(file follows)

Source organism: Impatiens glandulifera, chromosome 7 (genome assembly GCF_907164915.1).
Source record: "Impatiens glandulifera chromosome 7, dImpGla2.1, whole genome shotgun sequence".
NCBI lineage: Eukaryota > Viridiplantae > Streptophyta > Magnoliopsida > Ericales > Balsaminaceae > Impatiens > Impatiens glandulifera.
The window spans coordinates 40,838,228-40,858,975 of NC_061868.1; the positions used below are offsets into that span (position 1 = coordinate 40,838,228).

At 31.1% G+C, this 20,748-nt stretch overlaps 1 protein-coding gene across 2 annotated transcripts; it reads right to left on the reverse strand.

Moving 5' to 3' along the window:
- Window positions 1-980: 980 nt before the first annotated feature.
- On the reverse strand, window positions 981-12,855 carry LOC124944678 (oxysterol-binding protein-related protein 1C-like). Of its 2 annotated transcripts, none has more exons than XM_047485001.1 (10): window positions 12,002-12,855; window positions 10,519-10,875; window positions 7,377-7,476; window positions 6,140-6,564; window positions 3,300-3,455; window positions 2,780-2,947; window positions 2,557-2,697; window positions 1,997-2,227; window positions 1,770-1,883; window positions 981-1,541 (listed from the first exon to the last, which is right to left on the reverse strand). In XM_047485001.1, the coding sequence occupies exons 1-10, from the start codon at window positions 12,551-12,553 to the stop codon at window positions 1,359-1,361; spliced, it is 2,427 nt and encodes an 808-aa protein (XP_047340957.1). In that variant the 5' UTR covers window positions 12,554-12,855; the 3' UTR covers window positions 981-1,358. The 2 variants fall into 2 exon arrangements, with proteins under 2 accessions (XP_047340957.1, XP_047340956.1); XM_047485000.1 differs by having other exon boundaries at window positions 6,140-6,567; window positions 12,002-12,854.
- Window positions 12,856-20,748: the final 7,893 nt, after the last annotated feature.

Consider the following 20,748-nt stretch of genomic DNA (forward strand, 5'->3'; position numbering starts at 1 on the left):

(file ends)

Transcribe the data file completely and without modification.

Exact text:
Source organism: Impatiens glandulifera, chromosome 7 (genome assembly GCF_907164915.1).
Source record: "Impatiens glandulifera chromosome 7, dImpGla2.1, whole genome shotgun sequence".
NCBI lineage: Eukaryota > Viridiplantae > Streptophyta > Magnoliopsida > Ericales > Balsaminaceae > Impatiens > Impatiens glandulifera.
The window spans coordinates 40,838,228-40,858,975 of NC_061868.1; the positions used below are offsets into that span (position 1 = coordinate 40,838,228).

At 31.1% G+C, this 20,748-nt stretch overlaps 1 protein-coding gene across 2 annotated transcripts; it reads right to left on the reverse strand.

Moving 5' to 3' along the window:
- Window positions 1-980: 980 nt before the first annotated feature.
- On the reverse strand, window positions 981-12,855 carry LOC124944678 (oxysterol-binding protein-related protein 1C-like). Of its 2 annotated transcripts, none has more exons than XM_047485001.1 (10): window positions 12,002-12,855; window positions 10,519-10,875; window positions 7,377-7,476; window positions 6,140-6,564; window positions 3,300-3,455; window positions 2,780-2,947; window positions 2,557-2,697; window positions 1,997-2,227; window positions 1,770-1,883; window positions 981-1,541 (listed from the first exon to the last, which is right to left on the reverse strand). In XM_047485001.1, the coding sequence occupies exons 1-10, from the start codon at window positions 12,551-12,553 to the stop codon at window positions 1,359-1,361; spliced, it is 2,427 nt and encodes an 808-aa protein (XP_047340957.1). In that variant the 5' UTR covers window positions 12,554-12,855; the 3' UTR covers window positions 981-1,358. The 2 variants fall into 2 exon arrangements, with proteins under 2 accessions (XP_047340957.1, XP_047340956.1); XM_047485000.1 differs by having other exon boundaries at window positions 6,140-6,567; window positions 12,002-12,854.
- Window positions 12,856-20,748: the final 7,893 nt, after the last annotated feature.

Consider the following 20,748-nt stretch of genomic DNA (forward strand, 5'->3'; position numbering starts at 1 on the left):